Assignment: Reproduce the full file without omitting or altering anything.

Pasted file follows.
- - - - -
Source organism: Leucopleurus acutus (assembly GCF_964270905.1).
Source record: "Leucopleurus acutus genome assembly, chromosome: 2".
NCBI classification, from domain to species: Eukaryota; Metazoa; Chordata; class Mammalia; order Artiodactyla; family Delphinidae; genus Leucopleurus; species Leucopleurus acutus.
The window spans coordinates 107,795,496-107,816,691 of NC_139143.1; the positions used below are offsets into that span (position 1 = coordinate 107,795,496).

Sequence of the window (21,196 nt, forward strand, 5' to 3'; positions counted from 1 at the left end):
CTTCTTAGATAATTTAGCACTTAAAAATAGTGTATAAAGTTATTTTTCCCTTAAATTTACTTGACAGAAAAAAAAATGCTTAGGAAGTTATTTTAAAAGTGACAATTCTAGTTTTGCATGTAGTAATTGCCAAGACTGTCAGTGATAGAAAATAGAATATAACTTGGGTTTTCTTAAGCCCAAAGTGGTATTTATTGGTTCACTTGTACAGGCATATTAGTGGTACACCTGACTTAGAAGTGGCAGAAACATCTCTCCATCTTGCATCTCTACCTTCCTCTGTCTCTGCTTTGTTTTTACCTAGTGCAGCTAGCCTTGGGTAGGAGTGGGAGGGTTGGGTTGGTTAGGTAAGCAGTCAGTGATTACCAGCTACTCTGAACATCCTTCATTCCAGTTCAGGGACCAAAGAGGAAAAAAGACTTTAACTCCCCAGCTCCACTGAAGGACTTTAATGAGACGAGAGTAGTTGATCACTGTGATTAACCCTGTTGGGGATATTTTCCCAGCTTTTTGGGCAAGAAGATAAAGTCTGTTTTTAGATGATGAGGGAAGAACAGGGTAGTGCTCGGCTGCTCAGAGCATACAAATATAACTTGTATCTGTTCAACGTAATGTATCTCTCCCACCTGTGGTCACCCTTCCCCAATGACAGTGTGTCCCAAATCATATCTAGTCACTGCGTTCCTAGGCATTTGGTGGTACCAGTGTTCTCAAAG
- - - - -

Source organism: Leucopleurus acutus (assembly GCF_964270905.1).
Source record: "Leucopleurus acutus genome assembly, chromosome: 2".
NCBI classification, from domain to species: Eukaryota; Metazoa; Chordata; class Mammalia; order Artiodactyla; family Delphinidae; genus Leucopleurus; species Leucopleurus acutus.
The window spans coordinates 107,795,496-107,816,691 of NC_139143.1; the positions used below are offsets into that span (position 1 = coordinate 107,795,496).

Sequence of the window (21,196 nt, forward strand, 5' to 3'; positions counted from 1 at the left end):
CTTCTTAGATAATTTAGCACTTAAAAATAGTGTATAAAGTTATTTTTCCCTTAAATTTACTTGACAGAAAAAAAAATGCTTAGGAAGTTATTTTAAAAGTGACAATTCTAGTTTTGCATGTAGTAATTGCCAAGACTGTCAGTGATAGAAAATAGAATATAACTTGGGTTTTCTTAAGCCCAAAGTGGTATTTATTGGTTCACTTGTACAGGCATATTAGTGGTACACCTGACTTAGAAGTGGCAGAAACATCTCTCCATCTTGCATCTCTACCTTCCTCTGTCTCTGCTTTGTTTTTACCTAGTGCAGCTAGCCTTGGGTAGGAGTGGGAGGGTTGGGTTGGTTAGGTAAGCAGTCAGTGATTACCAGCTACTCTGAACATCCTTCATTCCAGTTCAGGGACCAAAGAGGAAAAAAGACTTTAACTCCCCAGCTCCACTGAAGGACTTTAATGAGACGAGAGTAGTTGATCACTGTGATTAACCCTGTTGGGGATATTTTCCCAGCTTTTTGGGCAAGAAGATAAAGTCTGTTTTTAGATGATGAGGGAAGAACAGGGTAGTGCTCGGCTGCTCAGAGCATACAAATATAACTTGTATCTGTTCAACGTAATGTATCTCTCCCACCTGTGGTCACCCTTCCCCAATGACAGTGTGTCCCAAATCATATCTAGTCACTGCGTTCCTAGGCATTTGGTGGTACCAGTGTTCTCAAAG